Even the best ideas may not be adopted if not properly researched and presented, but there are steps you can take to enhance their chances of success. Andrew Ryan reports
Gaining boardroom buy-in is essential to the success of any new fleet initiative: if it isn’t backed by directors, then even a ground-breaking idea will not be introduced.
In addition, differing company cultures and management structures mean there is no guaranteed way to achieve approval. For example, some fleet managers may report directly to the board or a board member.
A growing number of companies take a different approach. They have introduced fleet steering committees, which comprise board members and other key stakeholders.
These board members are given a remit by the executive management board when empower them to make decisions on behalf of the company.
Siemens has adopted this approach. Paul Tate, commodity manager at Siemens says: “That allows us to streamline a lot of decisions in relation to fleet, so it makes sure that there is not a lot of debating over the same subject.
“You usually find that having a smaller audience allows discussion to take place with the result that we get to the right decisions sooner rather than later.”
However, while management structures may vary, there are key lessons which can be applied to the vast majority of businesses.
1. Understand your audience
Simon Boggis, chief procurement officer for Ceva Logistics, believes it is vital for fleet decision-makers to know their audience. “Know what is driving your company and what your CEO is looking for,” he says.
“Many of those areas will be shared by different companies such as the cost of investment, the return on investment and what the risks are, but each individual business will have different priorities.
“For example, my company is owned by private equity. Cash is absolutely king for us, but a blue-chip, cash-rich pharmaceutical company may have a different driver.
“When you are developing proposals and you want to influence change, it’s about understanding what your employer’s goals and objectives are.”
Members of Siemens’s fleet steering committee have access to a locked social network where they can see proposals before the date of a board meeting, as well as provide feedback and ask questions.
“We can use this feedback to gain an insight into what they’re looking for, so we can understand what makes them tick and play to those strengths,” says Tate.
He adds that, while cost is obviously is an important consideration for a business, it is not the only factor a board looks at.
“The subject of the proposal determines where the board’s focus is,” says Tate.
“It could be cost, driver welfare or driver pain in relation to ‘is that not putting complexity in? Will the driver like that?’
“Some parts of our fleet policy are an employee benefit and if we put forward a proposal affecting something we use as an incentive for employee retention, the board may ask if we are diluting that benefit.”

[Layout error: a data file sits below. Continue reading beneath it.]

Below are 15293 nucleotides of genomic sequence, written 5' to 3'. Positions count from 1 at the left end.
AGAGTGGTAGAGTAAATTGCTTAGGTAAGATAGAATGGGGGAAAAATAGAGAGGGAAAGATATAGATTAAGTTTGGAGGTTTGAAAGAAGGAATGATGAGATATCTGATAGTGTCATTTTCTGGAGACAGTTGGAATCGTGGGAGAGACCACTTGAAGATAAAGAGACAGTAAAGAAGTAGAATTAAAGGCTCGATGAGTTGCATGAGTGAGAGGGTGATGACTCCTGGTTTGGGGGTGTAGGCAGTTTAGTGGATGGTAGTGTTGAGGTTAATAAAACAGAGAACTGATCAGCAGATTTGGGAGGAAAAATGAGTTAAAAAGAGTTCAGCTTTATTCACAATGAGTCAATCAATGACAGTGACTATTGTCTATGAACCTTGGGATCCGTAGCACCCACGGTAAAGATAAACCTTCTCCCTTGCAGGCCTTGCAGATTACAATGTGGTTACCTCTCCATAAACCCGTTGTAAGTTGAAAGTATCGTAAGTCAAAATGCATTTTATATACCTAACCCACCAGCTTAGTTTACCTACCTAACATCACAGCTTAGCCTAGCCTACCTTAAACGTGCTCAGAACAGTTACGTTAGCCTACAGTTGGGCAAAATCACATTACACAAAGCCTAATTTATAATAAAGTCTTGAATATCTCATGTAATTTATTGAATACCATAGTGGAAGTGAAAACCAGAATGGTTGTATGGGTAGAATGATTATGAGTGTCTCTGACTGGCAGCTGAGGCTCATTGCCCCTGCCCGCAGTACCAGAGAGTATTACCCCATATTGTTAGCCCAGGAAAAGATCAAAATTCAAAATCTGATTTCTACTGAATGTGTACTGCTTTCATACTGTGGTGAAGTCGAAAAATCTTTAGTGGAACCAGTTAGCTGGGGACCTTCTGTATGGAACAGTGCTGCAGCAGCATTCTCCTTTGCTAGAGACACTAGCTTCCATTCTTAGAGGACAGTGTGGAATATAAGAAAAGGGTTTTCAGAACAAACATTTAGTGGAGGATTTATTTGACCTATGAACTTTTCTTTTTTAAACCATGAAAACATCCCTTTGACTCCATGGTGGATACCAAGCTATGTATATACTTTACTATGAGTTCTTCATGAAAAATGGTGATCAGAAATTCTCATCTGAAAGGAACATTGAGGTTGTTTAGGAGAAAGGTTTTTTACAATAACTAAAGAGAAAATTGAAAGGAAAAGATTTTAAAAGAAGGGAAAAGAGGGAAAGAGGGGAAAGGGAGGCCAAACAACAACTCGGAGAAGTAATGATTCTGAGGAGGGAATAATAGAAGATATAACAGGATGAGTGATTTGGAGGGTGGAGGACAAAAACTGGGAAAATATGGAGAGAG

2. Consult with other departments
The views of all key stakeholders should be obtained prior to the presentation of any proposal, says Geoffrey Bray, chairman of the Fleet Industry Advisory Group.
“Ultimately, their views will become the cornerstone of the subsequent tendering process and any contract that will define the long-term efficiency and effectiveness of the fleet operation,” he says.
“Depending on the size of the organisation, this could include input from departments such as procurement, finance, HR, legal, health and safety and environment.
“Such an approach ensures the proposal process is both well run and has a clearly defined and auditable objective.”
Siemens uses its locked social network to allow its fleet steering committee to access information about a proposal.
“We found that giving the steering group access to what we are going to present allows its members to look at it, digest it and raise questions, so when we go into the meeting it is down to business; it is slick and keeps the conversation flowing,” says Tate.
Boggis says fleet managers need to take a holistic view when putting together a proposal.
“In procurement, you can’t say ‘I can’t get on with finance’ – you need to get on with finance, it is the key to everything in a company,” he says.
“You need to demonstrate that you don’t want to, for example, run finance or IT – but you all bring different skills to the table.
“You also need to remember that your priorities may not always be your colleagues’ priorities.
“The guy running the operations delivering the service to the customer may be looking at customer satisfaction, while we in procurement are looking at cost efficiency and the supply chain.
“This means that at you need to understand at the very start of it what you are trying to achieve, what the board’s goals and objectives are, and align your thinking as to how you can help deliver on those company goals. Then you can become an influencer: you are part of the solution, not part of the problem.”